Turkey: Refusing IMF Funds

7 MINS READMar 11, 2010 | 22:35 GMT
Turkey and the International Monetary Fund (IMF) announced March 10 a suspension of talks over a stand-by agreement that the two sides have been negotiating since 2008. Turkey's economic resilience throughout the global economic recession has allowed the Turkish government to drag out the negotiations for its own political benefit. With strong economic footing, Turkey's Justice and Development Party can refuse the conditions attached to the IMF deal and hold onto the political tools it needs to keep its domestic opponents in check.
Turkey's ruling Justice and Development Party (AKP) declared March 10 its decision to annul negotiations with the International Monetary Fund (IMF) for a stand-by agreement (an IMF arrangement that allows the signatory country to use IMF financing up to a specific amount in a one- to two-year time frame). Turkish Prime Minister Recep Tayyip Erdogan said in a speech that while Turkey will continue its annual consultation process with IMF to review its economic stability in Article 4 talks (an annual consultation process between IMF and member countries), the Turkish economy can stand on its own feet and thus does not require a loan from the IMF. Turkey's negotiations with the IMF began in May 2008 and have been dragged out since by the AKP government, primarily for political reasons. Turkey does not require this loan out of financial necessity. Instead, the loan would have been used as a source of accreditation to reassure investors of Turkey's economic stability.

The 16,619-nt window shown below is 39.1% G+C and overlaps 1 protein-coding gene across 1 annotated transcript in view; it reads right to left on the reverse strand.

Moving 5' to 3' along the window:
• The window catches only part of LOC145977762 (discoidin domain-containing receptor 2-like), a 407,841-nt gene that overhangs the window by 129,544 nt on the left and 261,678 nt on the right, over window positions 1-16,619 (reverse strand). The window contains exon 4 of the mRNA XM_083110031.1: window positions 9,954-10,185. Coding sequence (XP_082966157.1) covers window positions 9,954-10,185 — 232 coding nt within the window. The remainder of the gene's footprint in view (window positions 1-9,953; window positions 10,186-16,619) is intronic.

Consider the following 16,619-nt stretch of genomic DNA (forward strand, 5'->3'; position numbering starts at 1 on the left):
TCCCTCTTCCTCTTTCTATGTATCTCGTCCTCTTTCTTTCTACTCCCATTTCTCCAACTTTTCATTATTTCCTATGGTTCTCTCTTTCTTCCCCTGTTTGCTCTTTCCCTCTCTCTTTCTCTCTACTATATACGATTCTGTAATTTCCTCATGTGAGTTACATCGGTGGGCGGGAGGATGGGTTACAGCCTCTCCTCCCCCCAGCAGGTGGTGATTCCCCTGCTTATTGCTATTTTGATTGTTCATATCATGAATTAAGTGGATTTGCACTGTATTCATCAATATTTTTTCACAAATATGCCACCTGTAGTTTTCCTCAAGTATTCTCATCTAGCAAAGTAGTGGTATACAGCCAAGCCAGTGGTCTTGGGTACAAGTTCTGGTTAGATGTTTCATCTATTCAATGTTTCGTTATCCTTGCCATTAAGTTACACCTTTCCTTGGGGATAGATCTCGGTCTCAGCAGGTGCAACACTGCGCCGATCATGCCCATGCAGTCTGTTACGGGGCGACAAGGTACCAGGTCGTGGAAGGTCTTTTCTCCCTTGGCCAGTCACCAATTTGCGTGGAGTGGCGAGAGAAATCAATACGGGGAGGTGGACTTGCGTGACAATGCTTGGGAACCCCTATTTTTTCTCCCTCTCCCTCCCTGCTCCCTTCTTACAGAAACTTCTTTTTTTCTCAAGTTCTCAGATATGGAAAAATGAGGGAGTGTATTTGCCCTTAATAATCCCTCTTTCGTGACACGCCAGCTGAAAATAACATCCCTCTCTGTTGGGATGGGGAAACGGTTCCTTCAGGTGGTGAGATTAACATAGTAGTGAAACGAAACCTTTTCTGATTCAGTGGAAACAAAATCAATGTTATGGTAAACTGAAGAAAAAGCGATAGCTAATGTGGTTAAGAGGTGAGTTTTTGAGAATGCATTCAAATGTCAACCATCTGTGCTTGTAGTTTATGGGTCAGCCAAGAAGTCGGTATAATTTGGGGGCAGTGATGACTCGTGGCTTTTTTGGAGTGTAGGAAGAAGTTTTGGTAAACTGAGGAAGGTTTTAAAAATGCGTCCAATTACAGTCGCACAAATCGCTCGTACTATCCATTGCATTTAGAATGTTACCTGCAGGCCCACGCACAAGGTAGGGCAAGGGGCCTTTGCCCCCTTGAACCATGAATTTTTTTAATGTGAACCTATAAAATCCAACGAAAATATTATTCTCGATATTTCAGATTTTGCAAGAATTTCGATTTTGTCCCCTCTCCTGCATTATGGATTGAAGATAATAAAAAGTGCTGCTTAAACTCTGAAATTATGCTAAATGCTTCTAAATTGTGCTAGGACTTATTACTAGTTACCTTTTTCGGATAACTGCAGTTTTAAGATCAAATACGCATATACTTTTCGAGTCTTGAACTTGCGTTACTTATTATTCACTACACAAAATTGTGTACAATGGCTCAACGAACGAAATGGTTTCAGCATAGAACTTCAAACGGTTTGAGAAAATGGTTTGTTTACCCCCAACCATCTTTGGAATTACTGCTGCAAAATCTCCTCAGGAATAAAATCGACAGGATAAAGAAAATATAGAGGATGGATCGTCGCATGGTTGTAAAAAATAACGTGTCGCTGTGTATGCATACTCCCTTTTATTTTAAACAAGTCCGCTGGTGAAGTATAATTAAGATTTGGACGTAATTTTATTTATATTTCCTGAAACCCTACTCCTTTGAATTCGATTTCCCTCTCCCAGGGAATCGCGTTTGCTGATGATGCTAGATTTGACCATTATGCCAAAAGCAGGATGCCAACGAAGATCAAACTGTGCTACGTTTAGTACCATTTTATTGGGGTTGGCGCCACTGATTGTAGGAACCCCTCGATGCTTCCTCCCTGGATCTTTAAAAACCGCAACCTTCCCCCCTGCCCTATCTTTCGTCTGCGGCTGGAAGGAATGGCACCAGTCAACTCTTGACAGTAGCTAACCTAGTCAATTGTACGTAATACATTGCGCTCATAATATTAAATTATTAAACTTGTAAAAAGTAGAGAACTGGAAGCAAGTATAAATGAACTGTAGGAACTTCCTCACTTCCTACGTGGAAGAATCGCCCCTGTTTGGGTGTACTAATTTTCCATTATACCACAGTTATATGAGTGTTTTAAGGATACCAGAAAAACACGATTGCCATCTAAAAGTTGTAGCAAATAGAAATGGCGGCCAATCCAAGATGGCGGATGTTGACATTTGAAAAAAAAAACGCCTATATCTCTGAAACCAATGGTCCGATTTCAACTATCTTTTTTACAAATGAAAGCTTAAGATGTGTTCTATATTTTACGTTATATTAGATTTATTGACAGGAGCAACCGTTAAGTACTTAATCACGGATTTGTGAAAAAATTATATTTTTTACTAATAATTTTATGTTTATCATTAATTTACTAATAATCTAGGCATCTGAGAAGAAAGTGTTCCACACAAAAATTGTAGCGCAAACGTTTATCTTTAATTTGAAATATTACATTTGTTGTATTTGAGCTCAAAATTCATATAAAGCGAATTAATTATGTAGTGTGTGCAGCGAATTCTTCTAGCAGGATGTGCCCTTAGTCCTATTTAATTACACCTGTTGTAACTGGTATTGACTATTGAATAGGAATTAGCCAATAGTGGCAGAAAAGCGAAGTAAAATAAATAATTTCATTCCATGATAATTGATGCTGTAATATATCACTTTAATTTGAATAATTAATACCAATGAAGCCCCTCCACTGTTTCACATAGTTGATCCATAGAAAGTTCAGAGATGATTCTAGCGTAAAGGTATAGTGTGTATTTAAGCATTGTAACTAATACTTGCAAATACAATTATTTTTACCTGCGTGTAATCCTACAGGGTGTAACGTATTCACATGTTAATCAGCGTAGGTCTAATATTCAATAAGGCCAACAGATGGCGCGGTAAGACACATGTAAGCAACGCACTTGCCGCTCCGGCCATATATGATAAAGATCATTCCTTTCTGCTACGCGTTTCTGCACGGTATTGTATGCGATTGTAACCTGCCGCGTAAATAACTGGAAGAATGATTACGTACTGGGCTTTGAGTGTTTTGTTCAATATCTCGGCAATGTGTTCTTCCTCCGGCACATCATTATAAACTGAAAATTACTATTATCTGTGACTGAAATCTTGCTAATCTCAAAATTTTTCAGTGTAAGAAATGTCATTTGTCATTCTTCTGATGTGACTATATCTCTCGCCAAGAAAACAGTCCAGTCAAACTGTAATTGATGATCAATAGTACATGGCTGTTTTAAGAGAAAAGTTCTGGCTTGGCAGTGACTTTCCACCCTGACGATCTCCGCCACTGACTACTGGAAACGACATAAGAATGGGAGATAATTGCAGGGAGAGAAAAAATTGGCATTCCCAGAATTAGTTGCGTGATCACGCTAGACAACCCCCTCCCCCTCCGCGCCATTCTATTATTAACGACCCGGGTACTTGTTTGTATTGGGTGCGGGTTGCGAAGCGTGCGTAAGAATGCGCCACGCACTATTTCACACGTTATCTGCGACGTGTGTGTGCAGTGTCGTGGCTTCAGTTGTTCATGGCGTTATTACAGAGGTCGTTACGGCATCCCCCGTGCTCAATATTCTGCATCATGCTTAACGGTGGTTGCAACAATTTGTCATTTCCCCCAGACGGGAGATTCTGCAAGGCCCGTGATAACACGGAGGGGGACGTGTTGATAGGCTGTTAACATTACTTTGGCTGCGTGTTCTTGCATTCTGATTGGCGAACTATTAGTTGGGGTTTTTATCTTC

Not Just Another Emerging Economy